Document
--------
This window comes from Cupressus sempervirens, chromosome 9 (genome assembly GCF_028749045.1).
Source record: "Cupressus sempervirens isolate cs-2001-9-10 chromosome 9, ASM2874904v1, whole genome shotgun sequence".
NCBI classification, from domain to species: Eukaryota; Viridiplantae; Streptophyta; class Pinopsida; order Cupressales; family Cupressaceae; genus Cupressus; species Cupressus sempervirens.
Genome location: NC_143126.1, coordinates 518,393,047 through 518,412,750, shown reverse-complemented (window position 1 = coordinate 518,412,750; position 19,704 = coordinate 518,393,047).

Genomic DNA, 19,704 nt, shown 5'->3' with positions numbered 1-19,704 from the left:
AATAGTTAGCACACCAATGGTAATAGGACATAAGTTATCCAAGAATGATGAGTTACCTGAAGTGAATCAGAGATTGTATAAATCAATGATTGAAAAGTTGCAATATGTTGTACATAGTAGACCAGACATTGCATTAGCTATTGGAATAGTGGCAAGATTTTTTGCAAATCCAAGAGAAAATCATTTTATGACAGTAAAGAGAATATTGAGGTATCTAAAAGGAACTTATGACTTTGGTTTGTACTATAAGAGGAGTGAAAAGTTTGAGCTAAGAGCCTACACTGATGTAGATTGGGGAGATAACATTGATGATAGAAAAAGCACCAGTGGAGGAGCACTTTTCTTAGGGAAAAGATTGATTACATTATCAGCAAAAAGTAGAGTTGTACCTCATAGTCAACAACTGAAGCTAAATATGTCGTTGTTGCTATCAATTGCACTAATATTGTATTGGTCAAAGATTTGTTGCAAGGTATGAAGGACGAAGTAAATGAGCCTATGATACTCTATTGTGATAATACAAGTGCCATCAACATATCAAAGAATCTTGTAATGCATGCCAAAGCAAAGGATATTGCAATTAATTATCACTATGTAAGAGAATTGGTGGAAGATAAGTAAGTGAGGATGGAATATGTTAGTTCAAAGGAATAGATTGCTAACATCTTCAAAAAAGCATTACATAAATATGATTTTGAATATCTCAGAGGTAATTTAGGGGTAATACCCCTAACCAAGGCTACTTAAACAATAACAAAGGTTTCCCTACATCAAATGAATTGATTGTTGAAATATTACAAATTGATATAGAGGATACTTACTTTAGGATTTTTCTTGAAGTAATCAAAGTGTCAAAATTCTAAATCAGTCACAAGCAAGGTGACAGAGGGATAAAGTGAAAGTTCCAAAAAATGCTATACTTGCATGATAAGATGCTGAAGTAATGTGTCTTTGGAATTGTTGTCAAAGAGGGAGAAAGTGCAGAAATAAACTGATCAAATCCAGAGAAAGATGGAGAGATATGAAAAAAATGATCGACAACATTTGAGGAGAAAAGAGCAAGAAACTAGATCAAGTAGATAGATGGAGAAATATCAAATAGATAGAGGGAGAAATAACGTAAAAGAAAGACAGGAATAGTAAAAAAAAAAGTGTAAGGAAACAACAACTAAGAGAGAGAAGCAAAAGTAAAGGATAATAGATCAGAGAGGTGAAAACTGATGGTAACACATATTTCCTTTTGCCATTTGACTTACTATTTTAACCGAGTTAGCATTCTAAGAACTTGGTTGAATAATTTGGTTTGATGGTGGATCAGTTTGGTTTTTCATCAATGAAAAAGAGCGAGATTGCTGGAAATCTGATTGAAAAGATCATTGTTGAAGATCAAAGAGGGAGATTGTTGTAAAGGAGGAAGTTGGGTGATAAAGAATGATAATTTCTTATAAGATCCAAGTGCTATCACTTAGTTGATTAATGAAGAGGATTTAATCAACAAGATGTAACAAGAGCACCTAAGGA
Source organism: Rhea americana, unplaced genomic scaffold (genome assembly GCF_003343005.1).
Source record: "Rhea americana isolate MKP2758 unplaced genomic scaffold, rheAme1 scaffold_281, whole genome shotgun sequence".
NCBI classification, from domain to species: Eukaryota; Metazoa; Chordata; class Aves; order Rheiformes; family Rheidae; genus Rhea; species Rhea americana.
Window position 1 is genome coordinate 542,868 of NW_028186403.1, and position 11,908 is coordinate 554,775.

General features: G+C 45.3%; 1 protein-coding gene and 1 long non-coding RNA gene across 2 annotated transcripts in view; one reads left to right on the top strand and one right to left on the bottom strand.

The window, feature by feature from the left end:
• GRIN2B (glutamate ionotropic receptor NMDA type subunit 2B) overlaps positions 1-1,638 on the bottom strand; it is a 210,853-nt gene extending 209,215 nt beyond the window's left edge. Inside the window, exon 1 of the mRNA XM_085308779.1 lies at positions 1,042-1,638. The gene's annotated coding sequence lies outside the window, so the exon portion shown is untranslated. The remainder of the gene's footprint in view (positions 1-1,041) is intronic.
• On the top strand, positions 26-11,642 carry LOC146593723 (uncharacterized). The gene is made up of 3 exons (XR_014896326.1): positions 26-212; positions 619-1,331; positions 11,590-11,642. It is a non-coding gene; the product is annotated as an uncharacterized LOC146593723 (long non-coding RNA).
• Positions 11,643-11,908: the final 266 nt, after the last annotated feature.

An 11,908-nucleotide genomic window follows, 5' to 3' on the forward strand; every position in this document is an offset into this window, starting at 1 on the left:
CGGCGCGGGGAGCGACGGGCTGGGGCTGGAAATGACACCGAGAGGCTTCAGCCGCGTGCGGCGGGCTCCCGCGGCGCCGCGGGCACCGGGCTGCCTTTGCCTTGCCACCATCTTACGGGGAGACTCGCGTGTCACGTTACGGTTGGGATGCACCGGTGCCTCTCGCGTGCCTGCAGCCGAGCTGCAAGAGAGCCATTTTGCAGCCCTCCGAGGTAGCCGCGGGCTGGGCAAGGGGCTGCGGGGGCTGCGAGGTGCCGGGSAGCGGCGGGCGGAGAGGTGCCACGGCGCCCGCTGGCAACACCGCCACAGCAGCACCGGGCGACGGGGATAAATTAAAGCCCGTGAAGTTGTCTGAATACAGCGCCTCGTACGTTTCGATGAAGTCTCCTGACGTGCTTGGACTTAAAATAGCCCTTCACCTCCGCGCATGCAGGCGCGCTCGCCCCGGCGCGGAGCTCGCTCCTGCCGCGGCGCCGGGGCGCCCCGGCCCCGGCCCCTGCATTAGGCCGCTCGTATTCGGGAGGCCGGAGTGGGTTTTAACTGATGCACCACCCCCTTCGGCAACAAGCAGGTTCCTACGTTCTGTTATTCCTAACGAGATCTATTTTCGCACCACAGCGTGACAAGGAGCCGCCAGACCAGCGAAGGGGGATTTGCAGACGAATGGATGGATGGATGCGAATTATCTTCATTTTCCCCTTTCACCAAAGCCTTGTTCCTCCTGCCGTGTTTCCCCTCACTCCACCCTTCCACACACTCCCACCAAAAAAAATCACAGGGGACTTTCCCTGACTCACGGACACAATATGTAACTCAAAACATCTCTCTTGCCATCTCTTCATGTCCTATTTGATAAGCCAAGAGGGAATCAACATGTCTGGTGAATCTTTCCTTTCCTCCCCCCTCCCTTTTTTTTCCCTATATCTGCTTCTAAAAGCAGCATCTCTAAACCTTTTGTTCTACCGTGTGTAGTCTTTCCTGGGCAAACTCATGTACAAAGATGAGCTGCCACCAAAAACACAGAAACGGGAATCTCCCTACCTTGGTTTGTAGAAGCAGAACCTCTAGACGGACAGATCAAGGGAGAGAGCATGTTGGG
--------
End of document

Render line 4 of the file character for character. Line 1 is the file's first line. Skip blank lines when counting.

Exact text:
Genome location: NC_143126.1, coordinates 518,393,047 through 518,412,750, shown reverse-complemented (window position 1 = coordinate 518,412,750; position 19,704 = coordinate 518,393,047).